Meese and Stone do not intersect simply in this issue of political intrigue, but on political attitudes towards sexual license. Stone incessantly describes himself as a “libertarian and a libertine,” a libertarian and a libertine who also helped put Reagan and Meese into power. It was under Meese that the justice department created the National Obscenity Enforcement Unit, which attempted to impose small town morality on the entire nation, through Project Wormwood and Project Postporn. Wormwood went after Southern California’s hardcore porn industry by having justice agents order porn videos to be delivered to dummy addresses in conservative communities in places like Alabama, Arkansas, and Oklahoma, and those who delivered the films were then indicted for interstate transportation of obscene material. “We always used to worry about being extorted by the mob,” said one producer, “Then all of a sudden it was the federal government hitting us up for money.” Postporn was a similar project, going after mail-order companies of sexually explicit materials, including The Joy of Sex, by ordering the material from various locations in the United States, then burying the mail order company with multiple prosecutions. The idea was not to secure a conviction, but to make the cost of defense so expensive as to force the company to close.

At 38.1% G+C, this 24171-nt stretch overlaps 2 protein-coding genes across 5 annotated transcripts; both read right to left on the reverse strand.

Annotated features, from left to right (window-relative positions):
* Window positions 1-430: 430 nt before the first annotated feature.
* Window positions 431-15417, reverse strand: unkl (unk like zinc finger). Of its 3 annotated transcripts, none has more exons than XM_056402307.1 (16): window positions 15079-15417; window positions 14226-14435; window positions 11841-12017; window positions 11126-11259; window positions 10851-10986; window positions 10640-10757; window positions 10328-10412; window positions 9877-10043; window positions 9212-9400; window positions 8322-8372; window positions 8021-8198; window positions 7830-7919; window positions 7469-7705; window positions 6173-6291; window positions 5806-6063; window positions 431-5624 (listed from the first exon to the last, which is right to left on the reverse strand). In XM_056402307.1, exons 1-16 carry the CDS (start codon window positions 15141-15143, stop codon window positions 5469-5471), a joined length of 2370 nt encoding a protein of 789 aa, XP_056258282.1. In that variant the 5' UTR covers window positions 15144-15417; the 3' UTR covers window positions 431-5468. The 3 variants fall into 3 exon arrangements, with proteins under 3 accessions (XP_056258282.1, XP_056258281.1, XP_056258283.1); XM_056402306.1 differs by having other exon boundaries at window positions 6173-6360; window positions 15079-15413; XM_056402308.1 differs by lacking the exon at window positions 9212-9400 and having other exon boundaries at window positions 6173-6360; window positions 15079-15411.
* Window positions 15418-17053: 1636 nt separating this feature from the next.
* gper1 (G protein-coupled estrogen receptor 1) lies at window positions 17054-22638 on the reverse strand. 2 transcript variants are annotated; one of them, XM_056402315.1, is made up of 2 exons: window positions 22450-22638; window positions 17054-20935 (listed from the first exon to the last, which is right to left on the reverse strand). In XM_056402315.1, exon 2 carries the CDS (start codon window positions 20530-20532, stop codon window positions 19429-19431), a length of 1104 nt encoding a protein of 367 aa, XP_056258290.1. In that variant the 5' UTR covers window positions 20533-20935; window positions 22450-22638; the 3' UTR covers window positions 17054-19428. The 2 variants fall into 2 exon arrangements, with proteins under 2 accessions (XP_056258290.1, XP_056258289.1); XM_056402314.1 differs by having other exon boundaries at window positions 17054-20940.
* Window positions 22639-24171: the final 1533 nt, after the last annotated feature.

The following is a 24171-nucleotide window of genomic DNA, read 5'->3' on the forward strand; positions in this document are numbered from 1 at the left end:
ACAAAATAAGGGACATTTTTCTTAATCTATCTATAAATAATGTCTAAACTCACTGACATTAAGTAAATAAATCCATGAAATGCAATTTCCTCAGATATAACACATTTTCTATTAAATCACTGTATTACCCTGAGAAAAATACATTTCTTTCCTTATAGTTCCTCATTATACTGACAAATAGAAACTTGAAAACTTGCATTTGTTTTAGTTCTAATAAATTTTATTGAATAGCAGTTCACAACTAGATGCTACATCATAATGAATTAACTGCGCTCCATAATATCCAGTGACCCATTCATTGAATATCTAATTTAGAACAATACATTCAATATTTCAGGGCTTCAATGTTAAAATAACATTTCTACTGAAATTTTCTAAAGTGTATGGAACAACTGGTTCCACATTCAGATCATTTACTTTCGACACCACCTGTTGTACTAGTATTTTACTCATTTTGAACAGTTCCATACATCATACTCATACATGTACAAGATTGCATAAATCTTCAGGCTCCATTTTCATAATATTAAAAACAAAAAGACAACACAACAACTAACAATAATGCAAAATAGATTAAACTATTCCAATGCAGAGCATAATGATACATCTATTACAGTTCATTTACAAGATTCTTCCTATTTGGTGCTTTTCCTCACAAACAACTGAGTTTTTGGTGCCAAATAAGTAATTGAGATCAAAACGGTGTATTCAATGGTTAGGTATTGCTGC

However, some refused to go along with the game, and showed more spine than Roger Stone ever did in his life. Philip Harvey, one distributor who was targeted, was to have his warehouse raided. Local FBI agents refused to take part, and instead postal inspectors had to be brought in, more than a few of whom were reluctant to be pulled into this mess. Harvey refused to be pushed down. “There comes a point in life,” said Harvey, “when you simply have to say enough is enough.” He would go to trial. One of the pieces of evidence was a video with an orgy scene featuring porn star Vanessa Del Rio. We have here another tangent with Stone’s life. “After entering the sexual underground through the nexis of politics,” the political consultant shares with us in his memoir, “I went down on Vanessa Del Rio and fucked porn star Nina Hartley.” Half of the jurors were born-again Christians, and one was a minister’s son. Philip Harvey would be found not guilty38.